The rivals are each seeking to woo the party faithful with a policy bonanza as they head into a crucial week in the race for No 10.
Promises of tax cuts have again shot into sharp focus in the contest to become the UK's next prime minister as the leadership hopefuls take their campaigns to Exeter on Monday evening.
With postal ballots beginning to drop on members’ doorsteps on Monday, Mr Sunak is under pressure to overhaul his campaign as polling among the group suggests he is lagging behind Ms Truss.
In a last-ditch effort to win over party members before they start voting, Mr Sunak attempted to shake off his image as the tax-hiking former chancellor by promising the “biggest income tax cut since Margaret Thatcher’s government” as part of his "radical vision" for the economy.
Mr Sunak praised Ms Truss’s “booster” economic approach while implying that his “doomster” predecessor in the Treasury subscribed to the “status quo” and a “stale economic orthodoxy”. Mr Sunak laughed off the suggestion he was endorsing Treasury orthodoxy.
Ms Truss's campaign gained further momentum in recent days with the endorsement of Nadhim Zahawi - the latest of several party heavyweights to get behind the frontrunner.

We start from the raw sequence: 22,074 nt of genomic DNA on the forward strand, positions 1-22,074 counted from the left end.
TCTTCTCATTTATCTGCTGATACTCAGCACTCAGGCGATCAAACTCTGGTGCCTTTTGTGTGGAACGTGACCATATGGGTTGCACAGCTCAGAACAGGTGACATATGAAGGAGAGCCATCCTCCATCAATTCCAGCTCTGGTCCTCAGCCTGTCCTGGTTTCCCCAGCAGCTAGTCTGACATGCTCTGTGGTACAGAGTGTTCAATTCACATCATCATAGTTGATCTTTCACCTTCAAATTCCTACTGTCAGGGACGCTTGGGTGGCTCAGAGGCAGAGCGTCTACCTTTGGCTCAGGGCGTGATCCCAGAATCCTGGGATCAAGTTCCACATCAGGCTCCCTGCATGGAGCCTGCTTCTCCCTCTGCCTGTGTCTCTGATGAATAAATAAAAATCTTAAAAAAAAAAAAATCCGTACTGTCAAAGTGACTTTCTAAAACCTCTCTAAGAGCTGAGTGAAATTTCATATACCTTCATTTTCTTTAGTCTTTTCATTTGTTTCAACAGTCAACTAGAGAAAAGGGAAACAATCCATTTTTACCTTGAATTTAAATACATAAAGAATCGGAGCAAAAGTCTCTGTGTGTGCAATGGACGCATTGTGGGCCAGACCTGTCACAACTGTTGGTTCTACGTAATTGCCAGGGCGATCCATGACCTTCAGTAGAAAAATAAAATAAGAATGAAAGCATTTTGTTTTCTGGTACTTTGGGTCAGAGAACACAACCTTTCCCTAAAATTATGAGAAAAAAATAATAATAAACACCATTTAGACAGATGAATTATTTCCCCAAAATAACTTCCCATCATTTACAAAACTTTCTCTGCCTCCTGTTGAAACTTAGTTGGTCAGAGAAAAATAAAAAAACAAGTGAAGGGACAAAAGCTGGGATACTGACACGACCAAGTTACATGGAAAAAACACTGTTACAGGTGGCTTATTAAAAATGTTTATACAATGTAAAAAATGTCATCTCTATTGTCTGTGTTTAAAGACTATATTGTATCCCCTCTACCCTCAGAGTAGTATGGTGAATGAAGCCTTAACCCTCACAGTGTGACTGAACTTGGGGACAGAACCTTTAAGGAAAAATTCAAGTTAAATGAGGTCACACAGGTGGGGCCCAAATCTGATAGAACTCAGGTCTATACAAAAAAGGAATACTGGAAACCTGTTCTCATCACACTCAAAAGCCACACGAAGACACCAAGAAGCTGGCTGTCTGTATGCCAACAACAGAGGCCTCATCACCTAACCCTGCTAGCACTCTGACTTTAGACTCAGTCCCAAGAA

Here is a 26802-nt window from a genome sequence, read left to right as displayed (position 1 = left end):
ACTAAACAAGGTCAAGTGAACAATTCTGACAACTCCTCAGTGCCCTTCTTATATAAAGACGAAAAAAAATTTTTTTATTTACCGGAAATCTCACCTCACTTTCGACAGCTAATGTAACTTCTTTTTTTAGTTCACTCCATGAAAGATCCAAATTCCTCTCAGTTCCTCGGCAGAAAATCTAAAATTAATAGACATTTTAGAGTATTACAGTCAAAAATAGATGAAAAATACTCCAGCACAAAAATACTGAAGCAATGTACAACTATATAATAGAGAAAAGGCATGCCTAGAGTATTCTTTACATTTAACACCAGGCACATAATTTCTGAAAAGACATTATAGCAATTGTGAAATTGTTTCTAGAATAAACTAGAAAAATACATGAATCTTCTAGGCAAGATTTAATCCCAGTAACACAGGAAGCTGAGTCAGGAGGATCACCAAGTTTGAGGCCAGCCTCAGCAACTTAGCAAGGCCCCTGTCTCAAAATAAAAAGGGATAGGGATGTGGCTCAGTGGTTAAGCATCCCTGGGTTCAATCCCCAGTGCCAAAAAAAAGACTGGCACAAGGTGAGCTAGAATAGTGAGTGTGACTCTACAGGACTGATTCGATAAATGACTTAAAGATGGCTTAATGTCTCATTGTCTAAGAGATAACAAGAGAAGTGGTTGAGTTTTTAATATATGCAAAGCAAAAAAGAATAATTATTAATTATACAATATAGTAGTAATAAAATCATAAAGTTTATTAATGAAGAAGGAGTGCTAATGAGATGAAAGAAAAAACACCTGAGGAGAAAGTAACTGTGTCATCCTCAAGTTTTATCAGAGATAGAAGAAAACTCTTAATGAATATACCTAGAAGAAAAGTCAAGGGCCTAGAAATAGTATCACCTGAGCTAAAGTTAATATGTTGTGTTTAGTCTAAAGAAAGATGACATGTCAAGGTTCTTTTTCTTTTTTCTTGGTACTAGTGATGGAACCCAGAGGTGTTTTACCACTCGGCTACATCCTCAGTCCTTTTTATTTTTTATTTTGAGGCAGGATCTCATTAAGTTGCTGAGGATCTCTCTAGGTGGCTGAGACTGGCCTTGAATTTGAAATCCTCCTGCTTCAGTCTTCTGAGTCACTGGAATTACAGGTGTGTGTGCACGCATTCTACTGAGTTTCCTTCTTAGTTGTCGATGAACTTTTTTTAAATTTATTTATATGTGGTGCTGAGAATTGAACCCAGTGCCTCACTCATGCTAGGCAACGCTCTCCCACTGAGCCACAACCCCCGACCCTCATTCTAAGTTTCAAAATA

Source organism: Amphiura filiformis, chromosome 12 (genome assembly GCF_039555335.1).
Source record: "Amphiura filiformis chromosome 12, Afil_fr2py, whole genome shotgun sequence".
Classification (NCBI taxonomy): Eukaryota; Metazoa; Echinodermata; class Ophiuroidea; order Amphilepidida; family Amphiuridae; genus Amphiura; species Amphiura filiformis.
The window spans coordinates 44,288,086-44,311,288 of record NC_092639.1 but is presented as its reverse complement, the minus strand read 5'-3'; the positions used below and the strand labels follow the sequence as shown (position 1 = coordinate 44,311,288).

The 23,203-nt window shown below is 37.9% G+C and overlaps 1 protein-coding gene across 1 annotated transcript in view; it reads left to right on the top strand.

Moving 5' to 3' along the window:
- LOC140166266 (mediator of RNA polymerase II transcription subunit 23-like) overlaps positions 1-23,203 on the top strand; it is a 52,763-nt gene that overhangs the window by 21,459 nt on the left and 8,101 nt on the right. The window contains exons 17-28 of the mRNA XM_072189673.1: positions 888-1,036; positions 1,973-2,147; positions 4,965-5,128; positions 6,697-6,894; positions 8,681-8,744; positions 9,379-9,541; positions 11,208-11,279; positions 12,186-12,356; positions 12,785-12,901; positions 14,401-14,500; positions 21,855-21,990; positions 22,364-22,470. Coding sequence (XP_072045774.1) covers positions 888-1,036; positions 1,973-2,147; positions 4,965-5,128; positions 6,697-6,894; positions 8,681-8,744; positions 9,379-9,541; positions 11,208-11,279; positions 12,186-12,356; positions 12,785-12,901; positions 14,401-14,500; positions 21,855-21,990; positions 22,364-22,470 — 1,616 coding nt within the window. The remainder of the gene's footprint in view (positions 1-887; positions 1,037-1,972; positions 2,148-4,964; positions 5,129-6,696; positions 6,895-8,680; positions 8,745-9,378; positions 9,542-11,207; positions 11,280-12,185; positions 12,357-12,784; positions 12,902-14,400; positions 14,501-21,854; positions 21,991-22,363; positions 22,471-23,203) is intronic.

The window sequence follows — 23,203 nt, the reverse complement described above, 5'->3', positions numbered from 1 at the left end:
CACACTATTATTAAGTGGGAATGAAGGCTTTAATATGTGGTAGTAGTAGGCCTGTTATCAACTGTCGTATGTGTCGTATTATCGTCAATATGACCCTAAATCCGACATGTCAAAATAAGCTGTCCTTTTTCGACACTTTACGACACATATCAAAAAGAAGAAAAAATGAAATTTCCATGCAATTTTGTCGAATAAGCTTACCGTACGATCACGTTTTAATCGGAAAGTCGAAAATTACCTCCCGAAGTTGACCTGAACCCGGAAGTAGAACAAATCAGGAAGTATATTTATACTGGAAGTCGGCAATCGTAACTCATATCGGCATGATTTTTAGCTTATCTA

The former chancellor batted off suggestions his campaign is waning saying he feels "very confident" that there's not only "enormous support" but in fact, "the most support in the Parliamentary party" for his candidacy, adding that he topped the ballots in every round of the Parliamentary stage of this process.
What have Rishi Sunak and Liz Truss said about tax cuts?
Mr Sunak has committed to taking 4p off income tax within seven years if he becomes prime minister, in a move immediately branded as a “flip-flop” by allies of Ms Truss after weeks of labelling her plans for sweeping tax cuts as “comforting fairy tales”.